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National medical licences could help speed redeployment of doctors, nurses to where they’re needed most

Opinion

Though doctors and nurses are all similarly trained, practicing in a province or territory takes reams of paperwork, reference letters, professional documents — and the approval is not portable, write James Maskalyk and Kirsten Johnson.

A nurse tends to a patient suspected of having COVID-19 in a Toronto intensive care unit. Canadian doctors and nurses are all similarly trained, but reams of paperwork, reference letters, and professional documents are required to practice in each separate province or territory.(Evan Mitsui/CBC)

We have worked as emergency doctors in epidemics and war zones around the planet, tending the sick and wounded. As cases of COVID-19 climb in a third wave that is overwhelming Canadian hospitals and whose crest is unknown, we worry it is easier to get a licence to treat patients in the Democratic Republic of Congo than in another province should they call for help.

When the need arises, a licence allowing a Canadian doctor or nurse to work in the DRC could be acquired in days, perhaps even hours. One allowing them to work in a different province in their own country, no matter their qualifications, can take months. As we scramble to redeploy medical staff wherever they are needed, we need freedom to be able to quickly send them anywhere throughout our nation. Now, and for the foreseeable future.

There are currently 13 provincial and territorial medical regulatory authorities that separately license physicians. Though doctors and nurses are all similarly trained, practicing in a province or territory takes reams of paperwork, reference letters, professional documents, money and time — and though the requirements are nearly all the same, the approval is not portable.

This separate regional oversight made sense when it took a horse months to get a person’s medical qualifications, or questions of their competence, from coast to coast. Now that good news and bad travels at the speed of light, and COVID-19 at the speed of air travel, clinging to old ways costs lives.

Australia, our most similar Commonwealth country with dense cities and miles of wilderness, made the transition to a national licence in 2010. The United Kingdom licenses its physicians to work across four countries.

In Canada, research shows mortality rates rise each step you are away from places that have adequate resources, and into the gaps lives fall. Though the Canada Health Act includes universality and accessibility as core principles, many small populations, rural and indigenous ones in particular, never had the same opportunity for care as other Canadians.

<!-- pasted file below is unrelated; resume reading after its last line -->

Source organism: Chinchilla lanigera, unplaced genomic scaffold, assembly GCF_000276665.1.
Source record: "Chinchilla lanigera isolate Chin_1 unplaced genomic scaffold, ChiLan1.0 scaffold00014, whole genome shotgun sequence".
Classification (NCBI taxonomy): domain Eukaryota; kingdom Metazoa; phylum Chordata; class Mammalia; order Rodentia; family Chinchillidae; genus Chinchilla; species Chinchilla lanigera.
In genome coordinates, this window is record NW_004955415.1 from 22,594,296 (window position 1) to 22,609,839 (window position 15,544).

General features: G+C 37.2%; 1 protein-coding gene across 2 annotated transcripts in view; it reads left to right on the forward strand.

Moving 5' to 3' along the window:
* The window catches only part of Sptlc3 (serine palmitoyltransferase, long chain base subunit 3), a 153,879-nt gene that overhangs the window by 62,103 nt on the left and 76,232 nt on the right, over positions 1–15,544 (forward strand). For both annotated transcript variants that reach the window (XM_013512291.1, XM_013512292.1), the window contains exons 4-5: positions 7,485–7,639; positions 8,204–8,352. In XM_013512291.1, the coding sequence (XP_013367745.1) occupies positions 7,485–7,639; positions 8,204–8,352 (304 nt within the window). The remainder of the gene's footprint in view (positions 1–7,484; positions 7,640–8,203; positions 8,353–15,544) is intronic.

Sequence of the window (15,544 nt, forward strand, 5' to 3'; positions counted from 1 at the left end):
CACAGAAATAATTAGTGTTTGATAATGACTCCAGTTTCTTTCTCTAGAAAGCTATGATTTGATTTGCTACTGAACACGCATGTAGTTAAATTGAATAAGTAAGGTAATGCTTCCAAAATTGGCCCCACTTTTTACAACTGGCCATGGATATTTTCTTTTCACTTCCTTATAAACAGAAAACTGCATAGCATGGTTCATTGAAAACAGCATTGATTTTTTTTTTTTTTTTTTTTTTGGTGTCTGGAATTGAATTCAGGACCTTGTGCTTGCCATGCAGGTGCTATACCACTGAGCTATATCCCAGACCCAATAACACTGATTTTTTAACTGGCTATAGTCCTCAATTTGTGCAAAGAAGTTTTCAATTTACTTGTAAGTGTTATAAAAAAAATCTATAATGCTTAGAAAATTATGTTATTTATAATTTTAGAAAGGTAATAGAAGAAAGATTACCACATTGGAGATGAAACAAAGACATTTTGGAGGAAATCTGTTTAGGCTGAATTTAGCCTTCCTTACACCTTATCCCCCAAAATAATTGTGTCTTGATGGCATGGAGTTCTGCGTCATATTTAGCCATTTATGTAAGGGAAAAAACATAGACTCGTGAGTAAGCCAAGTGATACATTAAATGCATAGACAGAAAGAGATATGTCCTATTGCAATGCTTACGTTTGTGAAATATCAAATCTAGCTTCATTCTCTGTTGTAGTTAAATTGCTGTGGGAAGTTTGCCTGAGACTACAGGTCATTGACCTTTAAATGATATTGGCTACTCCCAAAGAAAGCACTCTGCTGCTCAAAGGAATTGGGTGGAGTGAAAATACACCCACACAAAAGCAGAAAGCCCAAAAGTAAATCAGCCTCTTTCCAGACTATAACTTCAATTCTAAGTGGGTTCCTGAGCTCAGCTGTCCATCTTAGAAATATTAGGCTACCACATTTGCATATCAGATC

Cases of COVID-19 are weakening an already stretched system, and urgency is upon us. Ontario, for example, has asked other provinces to share 620 health professionals to meet a rising number of cases, and while some have agreed, without changing the process of licensure it can’t be done quickly.

External assistance from other countries or international organizations would face a similar challenge.

Even prior to the pandemic, an overwhelming majority of physicians were in favour of a national licence and reported they would be more likely to work in under-served and rural areas if there were no inter-provincial restrictions. Human bodies are the same all over the country, so too the interest in offering them safety. The belief that everyone deserves the best possible care, no matter where they are in Canada, unites patients and health care workers alike.

Creating a pathway to national licensure, by establishing a “disaster licence” now as prelude to an abiding one, would enable doctors and nurses to better meet patients where they are, both in-person and virtually. Doctors and nurses without borders, in our own country. The idea is not to have them work in any urban centre they wish; it is to identify hospitals, clinics, and populations in need of help, and reduce barriers to providing it.

The less that stands between us as Canadians, the better.

The premiers of each province and territory should strike an urgent meeting with provincial colleges to harmonize and waive, at least temporarily, their separate requirements. It would be an instant, exponential leap in accessibility, and with it, equity.

There are matters of payment and patient health records, but these can be solved.

Those with no intention of leaving their provincial boundary can maintain their current arrangement with their region. Physicians and nurses who seek a national licence could pay an additional fee on top of their provincial ones to mitigate the administrative costs, would be in good standing in their home province or territory, and like the Health Act does for patients who travel in Canada, be covered for up to three months of practice.

They could also take a standardized training program orienting them to settings with limited resources and First Nations, Inuit and Métis communities. Until the provinces are able to respond, organizations like the Canadian Association of Emergency Physicians and National Emergency Nurses Association could help with this preparation.

Canada is wild, beautiful, and the wealthiest place on the planet, but not for its green spaces. It is rich because it is filled with people who know what it is to care for each other. COVID-19 makes no distinction about what province or territory a person is from, nor should the fight against it.


ABOUT THE AUTHOR

Kirsten Johnson is an emergency physician, associate professor at McGill University, president of the Canadian Association of Emergency Physicians, and Advisor for Health in Emergencies at the Canadian Red Cross.

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Credit belongs to : www.cbc.ca

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